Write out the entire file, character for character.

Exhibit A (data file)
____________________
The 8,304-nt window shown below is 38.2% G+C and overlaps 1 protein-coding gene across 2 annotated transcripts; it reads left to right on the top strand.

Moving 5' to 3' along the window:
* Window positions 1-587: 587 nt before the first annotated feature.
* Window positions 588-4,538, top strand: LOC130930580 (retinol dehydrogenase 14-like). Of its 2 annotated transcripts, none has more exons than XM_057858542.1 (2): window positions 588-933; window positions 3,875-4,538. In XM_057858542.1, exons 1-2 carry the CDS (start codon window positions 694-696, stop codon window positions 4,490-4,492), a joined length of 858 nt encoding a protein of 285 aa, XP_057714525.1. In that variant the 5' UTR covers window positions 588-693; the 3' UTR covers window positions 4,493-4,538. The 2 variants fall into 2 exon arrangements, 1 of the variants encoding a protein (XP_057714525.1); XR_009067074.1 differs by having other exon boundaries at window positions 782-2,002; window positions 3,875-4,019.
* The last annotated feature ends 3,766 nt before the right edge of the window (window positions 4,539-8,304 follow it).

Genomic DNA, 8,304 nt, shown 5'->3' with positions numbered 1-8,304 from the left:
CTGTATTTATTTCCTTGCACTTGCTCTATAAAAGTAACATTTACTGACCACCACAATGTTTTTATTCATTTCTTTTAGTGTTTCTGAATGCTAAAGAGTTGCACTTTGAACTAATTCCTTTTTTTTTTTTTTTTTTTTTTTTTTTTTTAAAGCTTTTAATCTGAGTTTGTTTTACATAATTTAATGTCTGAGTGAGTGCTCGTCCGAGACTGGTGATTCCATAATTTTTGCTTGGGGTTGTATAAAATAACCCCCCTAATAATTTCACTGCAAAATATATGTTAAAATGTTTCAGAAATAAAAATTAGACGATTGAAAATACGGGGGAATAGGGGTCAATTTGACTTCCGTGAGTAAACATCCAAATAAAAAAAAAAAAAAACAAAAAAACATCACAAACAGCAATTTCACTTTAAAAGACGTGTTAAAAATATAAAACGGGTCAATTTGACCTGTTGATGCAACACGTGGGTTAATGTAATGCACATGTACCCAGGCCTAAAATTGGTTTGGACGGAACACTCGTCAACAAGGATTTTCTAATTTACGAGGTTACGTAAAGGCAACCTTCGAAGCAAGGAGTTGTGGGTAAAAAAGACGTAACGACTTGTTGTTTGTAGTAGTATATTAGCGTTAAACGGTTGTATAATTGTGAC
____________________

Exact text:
The 8,304-nt window shown below is 38.2% G+C and overlaps 1 protein-coding gene across 2 annotated transcripts; it reads left to right on the top strand.

Moving 5' to 3' along the window:
* Window positions 1-587: 587 nt before the first annotated feature.
* Window positions 588-4,538, top strand: LOC130930580 (retinol dehydrogenase 14-like). Of its 2 annotated transcripts, none has more exons than XM_057858542.1 (2): window positions 588-933; window positions 3,875-4,538. In XM_057858542.1, exons 1-2 carry the CDS (start codon window positions 694-696, stop codon window positions 4,490-4,492), a joined length of 858 nt encoding a protein of 285 aa, XP_057714525.1. In that variant the 5' UTR covers window positions 588-693; the 3' UTR covers window positions 4,493-4,538. The 2 variants fall into 2 exon arrangements, 1 of the variants encoding a protein (XP_057714525.1); XR_009067074.1 differs by having other exon boundaries at window positions 782-2,002; window positions 3,875-4,019.
* The last annotated feature ends 3,766 nt before the right edge of the window (window positions 4,539-8,304 follow it).

Genomic DNA, 8,304 nt, shown 5'->3' with positions numbered 1-8,304 from the left:
CTGTATTTATTTCCTTGCACTTGCTCTATAAAAGTAACATTTACTGACCACCACAATGTTTTTATTCATTTCTTTTAGTGTTTCTGAATGCTAAAGAGTTGCACTTTGAACTAATTCCTTTTTTTTTTTTTTTTTTTTTTTTTTTTTTAAAGCTTTTAATCTGAGTTTGTTTTACATAATTTAATGTCTGAGTGAGTGCTCGTCCGAGACTGGTGATTCCATAATTTTTGCTTGGGGTTGTATAAAATAACCCCCCTAATAATTTCACTGCAAAATATATGTTAAAATGTTTCAGAAATAAAAATTAGACGATTGAAAATACGGGGGAATAGGGGTCAATTTGACTTCCGTGAGTAAACATCCAAATAAAAAAAAAAAAAAACAAAAAAACATCACAAACAGCAATTTCACTTTAAAAGACGTGTTAAAAATATAAAACGGGTCAATTTGACCTGTTGATGCAACACGTGGGTTAATGTAATGCACATGTACCCAGGCCTAAAATTGGTTTGGACGGAACACTCGTCAACAAGGATTTTCTAATTTACGAGGTTACGTAAAGGCAACCTTCGAAGCAAGGAGTTGTGGGTAAAAAAGACGTAACGACTTGTTGTTTGTAGTAGTATATTAGCGTTAAACGGTTGTATAATTGTGAC